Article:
—  Changing Demand: Making the links between Housing and Planning across Merseyside;

    —  A Comprehensive Regeneration Framework for the Eastern Fringe Estates; and

    —  Renewing Housing Markets in Liverpool's Inner Core.

  9.  Copies of our research reports are available on request. The intention is to summarise the findings of the whole research programme in a local housing markets study which will then in future be produced on an annual basis.


  10.  The city's housing stock is currently significantly unbalanced, with over 80 per cent of homes in Council Tax bands A and B, resulting in substantial over supply at the bottom end of the rented and owner occupied market and real shortages of better quality homes in Council Tax bands C, D, E and above. The result is a polarised housing market with some of the lowest property prices in the UK at the bottom end of the market and rapidly rising prices in higher Council Tax banded property. This restricted choice at the higher end of the market is encouraging outward migration of households from the city. The danger that the city faces is therefore that an improving local economy and economic prosperity will lead to further population decline.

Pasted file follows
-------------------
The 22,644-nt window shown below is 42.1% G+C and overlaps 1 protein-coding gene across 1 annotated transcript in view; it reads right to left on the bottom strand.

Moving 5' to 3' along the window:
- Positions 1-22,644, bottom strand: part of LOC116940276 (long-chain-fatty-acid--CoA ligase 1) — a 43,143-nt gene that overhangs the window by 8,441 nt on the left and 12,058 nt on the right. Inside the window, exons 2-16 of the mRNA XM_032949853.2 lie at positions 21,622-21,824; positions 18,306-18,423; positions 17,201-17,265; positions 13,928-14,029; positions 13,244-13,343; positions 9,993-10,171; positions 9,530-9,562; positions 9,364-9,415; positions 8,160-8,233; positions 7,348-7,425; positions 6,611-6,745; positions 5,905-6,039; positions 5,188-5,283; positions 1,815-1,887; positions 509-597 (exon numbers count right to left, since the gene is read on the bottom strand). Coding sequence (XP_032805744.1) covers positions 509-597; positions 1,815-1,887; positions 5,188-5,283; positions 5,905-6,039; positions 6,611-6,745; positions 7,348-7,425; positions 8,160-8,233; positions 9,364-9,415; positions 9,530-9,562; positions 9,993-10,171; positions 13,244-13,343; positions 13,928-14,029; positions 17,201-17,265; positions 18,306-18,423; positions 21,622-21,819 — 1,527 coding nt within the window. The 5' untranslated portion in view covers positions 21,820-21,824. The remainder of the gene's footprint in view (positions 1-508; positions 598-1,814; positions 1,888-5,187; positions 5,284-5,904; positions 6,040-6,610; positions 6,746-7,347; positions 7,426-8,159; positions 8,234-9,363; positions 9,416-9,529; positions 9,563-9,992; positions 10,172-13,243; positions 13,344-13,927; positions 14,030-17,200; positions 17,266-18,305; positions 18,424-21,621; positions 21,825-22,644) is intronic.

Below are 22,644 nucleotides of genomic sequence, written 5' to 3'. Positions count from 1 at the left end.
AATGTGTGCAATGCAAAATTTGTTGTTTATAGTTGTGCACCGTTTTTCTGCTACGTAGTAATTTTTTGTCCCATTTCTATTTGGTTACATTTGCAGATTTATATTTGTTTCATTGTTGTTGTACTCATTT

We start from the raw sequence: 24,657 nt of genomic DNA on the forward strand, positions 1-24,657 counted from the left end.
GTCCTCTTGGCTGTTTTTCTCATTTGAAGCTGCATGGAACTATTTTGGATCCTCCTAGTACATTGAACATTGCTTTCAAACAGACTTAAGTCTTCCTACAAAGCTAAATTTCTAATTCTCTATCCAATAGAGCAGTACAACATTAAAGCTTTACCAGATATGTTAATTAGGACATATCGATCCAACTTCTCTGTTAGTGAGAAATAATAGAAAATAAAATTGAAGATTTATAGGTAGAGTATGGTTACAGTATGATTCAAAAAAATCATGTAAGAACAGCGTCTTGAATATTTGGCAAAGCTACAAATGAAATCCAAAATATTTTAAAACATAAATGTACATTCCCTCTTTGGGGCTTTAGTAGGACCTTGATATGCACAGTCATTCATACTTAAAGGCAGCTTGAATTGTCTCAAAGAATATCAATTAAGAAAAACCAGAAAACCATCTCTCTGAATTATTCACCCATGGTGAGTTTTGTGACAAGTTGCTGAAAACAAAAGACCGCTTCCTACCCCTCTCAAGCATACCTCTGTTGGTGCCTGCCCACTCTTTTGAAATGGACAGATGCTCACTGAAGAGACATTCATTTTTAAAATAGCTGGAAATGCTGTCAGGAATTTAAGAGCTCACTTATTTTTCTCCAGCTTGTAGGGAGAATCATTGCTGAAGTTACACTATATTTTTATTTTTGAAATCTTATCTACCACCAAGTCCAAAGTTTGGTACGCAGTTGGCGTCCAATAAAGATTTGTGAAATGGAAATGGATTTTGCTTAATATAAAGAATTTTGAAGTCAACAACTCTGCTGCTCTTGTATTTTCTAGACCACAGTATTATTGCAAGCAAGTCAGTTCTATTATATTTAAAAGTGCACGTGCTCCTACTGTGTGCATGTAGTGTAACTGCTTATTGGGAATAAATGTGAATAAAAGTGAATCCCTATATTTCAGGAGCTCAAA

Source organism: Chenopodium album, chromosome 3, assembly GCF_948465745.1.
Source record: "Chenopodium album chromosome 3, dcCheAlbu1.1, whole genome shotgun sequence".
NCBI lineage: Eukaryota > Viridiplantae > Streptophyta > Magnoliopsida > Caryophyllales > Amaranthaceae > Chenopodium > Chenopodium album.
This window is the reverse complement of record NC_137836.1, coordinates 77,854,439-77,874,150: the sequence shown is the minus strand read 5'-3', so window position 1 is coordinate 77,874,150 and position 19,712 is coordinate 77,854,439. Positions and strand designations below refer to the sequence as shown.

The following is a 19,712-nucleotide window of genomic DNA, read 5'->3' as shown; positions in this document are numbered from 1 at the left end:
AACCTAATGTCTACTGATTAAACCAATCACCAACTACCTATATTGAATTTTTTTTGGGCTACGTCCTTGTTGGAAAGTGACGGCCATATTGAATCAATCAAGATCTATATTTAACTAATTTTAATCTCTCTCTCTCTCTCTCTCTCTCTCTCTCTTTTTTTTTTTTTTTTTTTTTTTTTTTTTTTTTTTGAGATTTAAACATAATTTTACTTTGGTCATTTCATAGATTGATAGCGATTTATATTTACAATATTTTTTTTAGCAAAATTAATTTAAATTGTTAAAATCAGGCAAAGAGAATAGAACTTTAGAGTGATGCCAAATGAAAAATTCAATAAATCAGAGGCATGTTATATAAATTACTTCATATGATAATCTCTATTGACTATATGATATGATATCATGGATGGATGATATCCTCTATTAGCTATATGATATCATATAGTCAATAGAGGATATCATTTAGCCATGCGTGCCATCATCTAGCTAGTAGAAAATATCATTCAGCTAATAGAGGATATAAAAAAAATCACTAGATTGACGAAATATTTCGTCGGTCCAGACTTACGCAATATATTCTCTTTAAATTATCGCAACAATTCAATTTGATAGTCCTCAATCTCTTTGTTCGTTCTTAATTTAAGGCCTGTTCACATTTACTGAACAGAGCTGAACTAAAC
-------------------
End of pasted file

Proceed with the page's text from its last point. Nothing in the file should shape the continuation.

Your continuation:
11.  Empty residential property in Liverpool is currently 9 per cent of stock against the North West regional average of 4.3 per cent and a recognised healthy average of 3 per cent. Empty property is disproportionately located in Council Tax band "A" property, in specific geographical areas (particularly the Inner Core and Eastern Fringe) and in particular property types (pre-1919 terraces and council homes). Vacancy rates in the Inner Core are double the city wide average and in excess of 20 per cent in some neighbourhoods. 16 per cent of private dwellings across the Inner Core are vacant and these are predominantly concentrated in the pre-1919 terraced sector.